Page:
Whilst Anne was out walking with her dog in the early 1983 She found a small hedgehog stuck in a fence. He was too fat to go through and his prickles wouldn’t let him go back. He had been pushing so long in an attempt to free himself that the wire had cut into his body and his leg was bleeding where he had pushed and pushed against the ground. Anne had in her handbag and a pair of pliers (no surprise to anyone who knows her) She cut part of the wire and removed the hedgehog. A simple act for her but not so easy when you are a prickly ball living in the wild. As he was bleeding she took him to the vets.
She hadn't removed the wire from his middle and had a large chunk of the fence with her. On the way to the vets, it struck her that if you are a tiny hedgehog and you got into trouble there is no one to help you. He would have remained there until he had died. Either starved or been eaten alive. The vet treated him straight away. When the wire was removed from his body he started bleeding and it became swollen.
The vet praised her for not removing the wire from him and said she was a natural. Her vanity let her think that she was very clever but in fact it was the vet who was very clever. Not only did he save the life of the tiny hog with his medical skills and time but he also found himself a carer. He had flattered her enough to give her the confidence to bring home the little creature and care for him. The injuries weren’t too bad, but he needed time to heal. Anne had grown up surrounded by animals so she agreed to be this little hogs carer. She bought a cage, some food and went to the library to find out more about them (no internet in those days). He recovered well and was released several weeks later. It was a simple act to do and it saved one tiny life.
Well, she has cared for various creatures over the following years and has continued to be bought more wildlife. It's now 30 years later, and more volunteers have followed and more animals have been cared for. What she did then, and does now, is save wild lives.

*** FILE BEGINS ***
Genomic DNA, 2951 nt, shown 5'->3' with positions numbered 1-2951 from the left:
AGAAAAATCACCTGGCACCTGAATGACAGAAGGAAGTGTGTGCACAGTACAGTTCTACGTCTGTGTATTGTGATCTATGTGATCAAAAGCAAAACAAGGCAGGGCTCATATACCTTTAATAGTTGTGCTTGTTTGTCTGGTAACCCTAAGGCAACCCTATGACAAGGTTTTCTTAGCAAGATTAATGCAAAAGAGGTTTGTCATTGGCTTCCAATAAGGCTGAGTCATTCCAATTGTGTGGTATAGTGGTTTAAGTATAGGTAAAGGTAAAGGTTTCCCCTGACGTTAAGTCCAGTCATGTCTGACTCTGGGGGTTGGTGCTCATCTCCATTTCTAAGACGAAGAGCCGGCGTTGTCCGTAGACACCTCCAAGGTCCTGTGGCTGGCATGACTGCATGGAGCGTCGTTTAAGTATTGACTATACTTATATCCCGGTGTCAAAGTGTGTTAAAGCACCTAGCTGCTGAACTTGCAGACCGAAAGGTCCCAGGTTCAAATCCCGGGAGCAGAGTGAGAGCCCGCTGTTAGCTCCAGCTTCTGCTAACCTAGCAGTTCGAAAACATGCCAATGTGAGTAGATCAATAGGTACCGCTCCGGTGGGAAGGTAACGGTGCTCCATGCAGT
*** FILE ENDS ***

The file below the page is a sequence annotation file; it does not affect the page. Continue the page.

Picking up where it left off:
Sometimes we are not successful but we always try, we are always passionate and our success rate and determination to improve is very good.
Many years on we have more cages, more knowledge, more equipment and a wealth of experience, a team of wonderful supporters and volunteers, but the principle is still the same. We save them one at a time.
Most of the injuries sustained by wildlife are at the hand of man, either accidentally or occasionally intentionally, so by helping our wildlife we are redressing the balance ........onwards!
We are committed to encouraging through knowledge the integration of wildlife into our countryside and our gardens alongside us in a natural balance. We help to preserve wildlife in its natural environment by talking in schools and reaching the next generation and via worksheets, direct animal contact and talks.
We encourage children and adults to care for their environment and reduce the use of pesticides. We help to remove the myths that surround our spectacular wildlife and encourage the next generation to learn and understand that any space can be balanced and can be a great environment for both humans and our native wildlife.
"For the benefit of the public to relieve the suffering of wildlife in need of care and attention and, in particular, to provide and maintain rescue homes or other facilities for the reception, care and treatment of such wildlife to enable rehabilitation and release back into the wild."
"To promote humane behaviour towards wildlife by providing appropriate care, protection, treatment and security for wildlife which is in need of care and attention by reason of injury, sickness, poor circumstances or ill usage and to educate the public in matters pertaining to wildlife welfare in general and the prevention of cruelty and suffering of wildlife.”
Once upon a time, there was a wise man who used to go to the ocean to do his writing. He had a habit of walking on the beach before he began his work. One day, as he was walking along the shore, he looked down the beach and saw a human figure moving like a dancer. He smiled to himself at the thought of someone who would dance on the beach in the day and so he walked faster to catch up. As he got closer, he noticed that the figure was that of a young man and that what he was doing was not dancing at all. The young man was reaching down to the shore, picking up small objects and throwing them into the ocean.
He came closer still and called out "Good morning! May I ask what it is that you are doing?"
The young man paused, looked up, and replied "Throwing starfish into the ocean."
"I must ask, then, why are you throwing starfish into the ocean?" asked the somewhat confused wise man.
To this, the young man replied, "The sun is up and the tide is going out. If I don't throw them in, they'll die."
Upon hearing this, the wise man commented, "But, young man, do you not realise that there are miles and miles of beach and there are starfish all along every mile? You can't possibly make a difference!" At this, the young man bent down, picked up yet another starfish and threw it into the ocean.
As it met the water, he said, "It made a difference to that one," ......................and that’s what we do one at a time.
Each year our support grows and each year we rescue more creatures. You too can throw a few starfish back.